PURPOSE: Ulinastatin, a serine protease inhibitor, inhibits several pro-inflammatory proteases and decreases inflammatory cytokine levels and mortality in experimental sepsis. We studied the effect of ulinastatin on 28-day all-cause mortality in a double-blind trial in patients with severe sepsis in seven Indian hospitals.
METHODS: Patients with sepsis were randomized within 48 h of onset of one or more organ failures to receive intravenous administration of ulinastatin (200,000 IU) or placebo 12 hourly for 5 days.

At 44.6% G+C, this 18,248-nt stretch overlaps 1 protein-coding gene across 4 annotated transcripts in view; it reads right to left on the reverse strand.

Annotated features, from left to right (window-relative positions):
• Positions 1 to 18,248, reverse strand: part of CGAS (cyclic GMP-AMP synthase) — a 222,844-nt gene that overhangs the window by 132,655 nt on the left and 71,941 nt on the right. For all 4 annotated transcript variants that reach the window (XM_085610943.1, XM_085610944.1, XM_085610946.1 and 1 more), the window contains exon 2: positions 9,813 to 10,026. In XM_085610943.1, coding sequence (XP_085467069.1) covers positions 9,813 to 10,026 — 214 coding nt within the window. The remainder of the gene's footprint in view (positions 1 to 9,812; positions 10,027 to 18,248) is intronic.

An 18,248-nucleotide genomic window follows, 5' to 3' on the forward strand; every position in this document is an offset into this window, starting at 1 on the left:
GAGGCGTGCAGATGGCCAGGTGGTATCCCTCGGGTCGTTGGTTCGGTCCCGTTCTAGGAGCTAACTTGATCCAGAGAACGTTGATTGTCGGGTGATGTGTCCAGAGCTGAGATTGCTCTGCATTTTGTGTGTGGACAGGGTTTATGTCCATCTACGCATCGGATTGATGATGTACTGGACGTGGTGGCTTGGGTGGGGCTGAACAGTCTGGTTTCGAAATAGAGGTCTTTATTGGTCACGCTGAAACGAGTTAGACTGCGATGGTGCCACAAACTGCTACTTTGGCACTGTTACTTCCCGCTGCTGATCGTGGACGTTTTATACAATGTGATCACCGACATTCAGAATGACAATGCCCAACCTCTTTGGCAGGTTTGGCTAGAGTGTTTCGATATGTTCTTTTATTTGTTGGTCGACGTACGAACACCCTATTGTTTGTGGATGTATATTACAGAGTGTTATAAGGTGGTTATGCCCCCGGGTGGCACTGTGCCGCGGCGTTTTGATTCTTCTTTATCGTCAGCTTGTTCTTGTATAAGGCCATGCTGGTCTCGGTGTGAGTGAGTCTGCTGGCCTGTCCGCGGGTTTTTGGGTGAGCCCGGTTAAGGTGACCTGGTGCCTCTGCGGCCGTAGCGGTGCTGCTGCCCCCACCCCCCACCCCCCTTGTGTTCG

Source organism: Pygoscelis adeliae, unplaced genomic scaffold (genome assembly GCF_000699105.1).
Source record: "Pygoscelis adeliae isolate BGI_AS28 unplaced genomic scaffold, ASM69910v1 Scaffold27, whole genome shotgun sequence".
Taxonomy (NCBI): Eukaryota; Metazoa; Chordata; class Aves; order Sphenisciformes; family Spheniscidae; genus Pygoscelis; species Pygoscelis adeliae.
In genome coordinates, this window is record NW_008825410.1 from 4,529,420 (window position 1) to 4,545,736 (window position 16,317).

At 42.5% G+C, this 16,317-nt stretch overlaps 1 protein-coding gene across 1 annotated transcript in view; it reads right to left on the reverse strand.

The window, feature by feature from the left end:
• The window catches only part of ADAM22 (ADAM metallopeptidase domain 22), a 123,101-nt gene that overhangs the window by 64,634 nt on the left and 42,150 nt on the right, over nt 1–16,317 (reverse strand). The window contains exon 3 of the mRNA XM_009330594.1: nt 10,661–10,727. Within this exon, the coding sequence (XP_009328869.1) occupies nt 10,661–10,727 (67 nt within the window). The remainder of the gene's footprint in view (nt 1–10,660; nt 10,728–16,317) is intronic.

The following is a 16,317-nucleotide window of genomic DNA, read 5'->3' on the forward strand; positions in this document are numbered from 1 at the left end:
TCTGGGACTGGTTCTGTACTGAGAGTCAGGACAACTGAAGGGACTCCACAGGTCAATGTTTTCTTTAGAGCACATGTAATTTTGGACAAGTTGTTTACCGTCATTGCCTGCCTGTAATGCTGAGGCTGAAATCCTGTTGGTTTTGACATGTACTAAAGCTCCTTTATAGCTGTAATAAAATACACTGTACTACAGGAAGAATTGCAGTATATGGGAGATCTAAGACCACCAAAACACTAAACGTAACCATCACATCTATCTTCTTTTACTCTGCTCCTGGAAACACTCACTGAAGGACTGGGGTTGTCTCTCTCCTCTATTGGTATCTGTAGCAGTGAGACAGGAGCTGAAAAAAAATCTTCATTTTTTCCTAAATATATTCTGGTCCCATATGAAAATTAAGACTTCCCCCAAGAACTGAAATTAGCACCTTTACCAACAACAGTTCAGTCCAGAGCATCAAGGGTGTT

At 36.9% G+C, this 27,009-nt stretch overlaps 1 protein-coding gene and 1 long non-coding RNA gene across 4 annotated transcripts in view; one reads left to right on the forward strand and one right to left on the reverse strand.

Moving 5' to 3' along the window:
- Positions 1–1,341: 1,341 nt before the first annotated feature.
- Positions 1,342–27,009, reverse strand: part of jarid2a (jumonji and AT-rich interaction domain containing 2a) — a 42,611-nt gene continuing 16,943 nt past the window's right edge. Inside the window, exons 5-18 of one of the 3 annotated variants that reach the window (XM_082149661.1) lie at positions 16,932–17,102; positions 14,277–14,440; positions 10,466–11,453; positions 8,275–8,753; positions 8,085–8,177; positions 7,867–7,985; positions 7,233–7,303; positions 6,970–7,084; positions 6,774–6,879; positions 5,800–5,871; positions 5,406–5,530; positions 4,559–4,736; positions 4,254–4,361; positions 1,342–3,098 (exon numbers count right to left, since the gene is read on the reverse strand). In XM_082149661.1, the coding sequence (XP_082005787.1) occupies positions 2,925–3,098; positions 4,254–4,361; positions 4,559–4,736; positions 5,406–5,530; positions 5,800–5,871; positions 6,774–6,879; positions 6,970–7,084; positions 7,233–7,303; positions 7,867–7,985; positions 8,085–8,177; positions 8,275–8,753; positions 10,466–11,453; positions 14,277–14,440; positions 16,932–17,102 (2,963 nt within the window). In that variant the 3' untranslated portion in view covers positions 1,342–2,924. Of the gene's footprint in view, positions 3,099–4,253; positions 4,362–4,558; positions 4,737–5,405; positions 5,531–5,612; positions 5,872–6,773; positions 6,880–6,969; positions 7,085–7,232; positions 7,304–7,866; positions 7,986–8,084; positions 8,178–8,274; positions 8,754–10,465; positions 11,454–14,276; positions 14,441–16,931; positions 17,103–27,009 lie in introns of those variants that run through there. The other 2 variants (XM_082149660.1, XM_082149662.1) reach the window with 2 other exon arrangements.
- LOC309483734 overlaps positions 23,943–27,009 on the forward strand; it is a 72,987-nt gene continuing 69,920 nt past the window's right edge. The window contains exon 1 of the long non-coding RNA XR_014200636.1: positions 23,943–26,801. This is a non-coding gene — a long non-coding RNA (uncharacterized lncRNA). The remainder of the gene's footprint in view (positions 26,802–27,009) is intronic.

RESULTS: Of 122 randomized subjects, 114 completed the study (55 receiving ulinastatin, 59 receiving placebo). At baseline, the mean APACHE II score was 13.4 (SD = 4.4), 48 (42 %) patients were receiving mechanical ventilation, 58 (51 %) were on vasopressors, and 35 % had multiple organ failure. In the modified intention-to-treat analysis (patients receiving six or more doses of study drugs), 28-day all-cause mortality was 7.3 % with ulinastatin (4 deaths) versus 20.3 % (12 deaths) with placebo (p = 0.045). On multivariate analysis too, treatment with ulinastatin (odds ratio 0.26, 95 % CI 0.07-0.95; p = 0.042) independently decreased 28-day all-cause mortality. However, the mortality difference did not reach statistical significance in the intention-to-treat analysis [10.2 % (6/59 deaths) with ulinastatin versus 20.6 % (13/63 deaths) in the placebo group; p = 0.11]. The ulinastatin group had lower incidence of new-onset organ failure (10 vs. 26 patients, p = 0.003), more ventilator-free days (mean ± SD 19.4 ± 10.6 days vs. 10.2 ± 12.5 days, p = 0.019), and shorter hospital stay (11.8 ± 7.1 days vs. 24.2 ± 7.2 days, p < 0.001).